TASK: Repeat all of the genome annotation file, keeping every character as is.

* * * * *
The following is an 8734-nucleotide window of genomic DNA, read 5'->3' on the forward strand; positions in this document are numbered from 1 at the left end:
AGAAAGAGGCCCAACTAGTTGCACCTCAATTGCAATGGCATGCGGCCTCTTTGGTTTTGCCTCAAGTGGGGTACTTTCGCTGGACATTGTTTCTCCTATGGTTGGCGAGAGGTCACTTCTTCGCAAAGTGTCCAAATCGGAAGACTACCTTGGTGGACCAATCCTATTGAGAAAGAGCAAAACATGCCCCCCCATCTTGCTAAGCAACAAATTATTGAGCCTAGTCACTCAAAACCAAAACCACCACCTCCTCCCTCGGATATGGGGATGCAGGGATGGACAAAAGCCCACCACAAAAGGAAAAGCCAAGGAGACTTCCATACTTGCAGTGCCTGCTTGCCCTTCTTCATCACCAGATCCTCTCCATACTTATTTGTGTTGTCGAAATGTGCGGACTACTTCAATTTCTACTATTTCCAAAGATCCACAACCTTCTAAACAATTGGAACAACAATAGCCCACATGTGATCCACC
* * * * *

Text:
The following is an 8734-nucleotide window of genomic DNA, read 5'->3' on the forward strand; positions in this document are numbered from 1 at the left end:
AGAAAGAGGCCCAACTAGTTGCACCTCAATTGCAATGGCATGCGGCCTCTTTGGTTTTGCCTCAAGTGGGGTACTTTCGCTGGACATTGTTTCTCCTATGGTTGGCGAGAGGTCACTTCTTCGCAAAGTGTCCAAATCGGAAGACTACCTTGGTGGACCAATCCTATTGAGAAAGAGCAAAACATGCCCCCCCATCTTGCTAAGCAACAAATTATTGAGCCTAGTCACTCAAAACCAAAACCACCACCTCCTCCCTCGGATATGGGGATGCAGGGATGGACAAAAGCCCACCACAAAAGGAAAAGCCAAGGAGACTTCCATACTTGCAGTGCCTGCTTGCCCTTCTTCATCACCAGATCCTCTCCATACTTATTTGTGTTGTCGAAATGTGCGGACTACTTCAATTTCTACTATTTCCAAAGATCCACAACCTTCTAAACAATTGGAACAACAATAGCCCACATGTGATCCACC